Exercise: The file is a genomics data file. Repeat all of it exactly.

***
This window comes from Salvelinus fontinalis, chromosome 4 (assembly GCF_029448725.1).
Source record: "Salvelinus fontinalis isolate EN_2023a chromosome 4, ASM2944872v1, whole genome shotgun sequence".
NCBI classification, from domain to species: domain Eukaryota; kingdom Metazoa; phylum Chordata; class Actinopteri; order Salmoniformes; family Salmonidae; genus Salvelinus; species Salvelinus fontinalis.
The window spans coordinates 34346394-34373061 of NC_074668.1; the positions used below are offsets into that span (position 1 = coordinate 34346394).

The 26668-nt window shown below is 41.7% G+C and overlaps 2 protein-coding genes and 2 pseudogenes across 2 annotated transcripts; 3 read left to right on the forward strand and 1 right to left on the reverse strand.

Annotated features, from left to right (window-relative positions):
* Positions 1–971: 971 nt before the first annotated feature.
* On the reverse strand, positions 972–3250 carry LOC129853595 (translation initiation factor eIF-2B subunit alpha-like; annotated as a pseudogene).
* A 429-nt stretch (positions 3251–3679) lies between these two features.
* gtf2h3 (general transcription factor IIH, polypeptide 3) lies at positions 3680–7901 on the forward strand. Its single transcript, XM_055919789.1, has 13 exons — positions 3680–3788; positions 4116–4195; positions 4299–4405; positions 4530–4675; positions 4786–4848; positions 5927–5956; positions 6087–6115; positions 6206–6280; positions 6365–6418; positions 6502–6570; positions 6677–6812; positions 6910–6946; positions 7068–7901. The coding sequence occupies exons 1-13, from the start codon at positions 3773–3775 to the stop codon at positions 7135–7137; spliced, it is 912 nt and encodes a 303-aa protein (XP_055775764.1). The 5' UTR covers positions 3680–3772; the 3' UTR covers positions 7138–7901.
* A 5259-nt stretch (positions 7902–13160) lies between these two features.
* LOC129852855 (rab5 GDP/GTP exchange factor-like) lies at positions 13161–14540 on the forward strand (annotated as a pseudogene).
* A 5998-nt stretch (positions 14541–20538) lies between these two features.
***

This window comes from Salvelinus fontinalis, chromosome 4 (assembly GCF_029448725.1).
Source record: "Salvelinus fontinalis isolate EN_2023a chromosome 4, ASM2944872v1, whole genome shotgun sequence".
NCBI classification, from domain to species: domain Eukaryota; kingdom Metazoa; phylum Chordata; class Actinopteri; order Salmoniformes; family Salmonidae; genus Salvelinus; species Salvelinus fontinalis.
The window spans coordinates 34346394-34373061 of NC_074668.1; the positions used below are offsets into that span (position 1 = coordinate 34346394).

The 26668-nt window shown below is 41.7% G+C and overlaps 2 protein-coding genes and 2 pseudogenes across 2 annotated transcripts; 3 read left to right on the forward strand and 1 right to left on the reverse strand.

Annotated features, from left to right (window-relative positions):
* Positions 1–971: 971 nt before the first annotated feature.
* On the reverse strand, positions 972–3250 carry LOC129853595 (translation initiation factor eIF-2B subunit alpha-like; annotated as a pseudogene).
* A 429-nt stretch (positions 3251–3679) lies between these two features.
* gtf2h3 (general transcription factor IIH, polypeptide 3) lies at positions 3680–7901 on the forward strand. Its single transcript, XM_055919789.1, has 13 exons — positions 3680–3788; positions 4116–4195; positions 4299–4405; positions 4530–4675; positions 4786–4848; positions 5927–5956; positions 6087–6115; positions 6206–6280; positions 6365–6418; positions 6502–6570; positions 6677–6812; positions 6910–6946; positions 7068–7901. The coding sequence occupies exons 1-13, from the start codon at positions 3773–3775 to the stop codon at positions 7135–7137; spliced, it is 912 nt and encodes a 303-aa protein (XP_055775764.1). The 5' UTR covers positions 3680–3772; the 3' UTR covers positions 7138–7901.
* A 5259-nt stretch (positions 7902–13160) lies between these two features.
* LOC129852855 (rab5 GDP/GTP exchange factor-like) lies at positions 13161–14540 on the forward strand (annotated as a pseudogene).
* A 5998-nt stretch (positions 14541–20538) lies between these two features.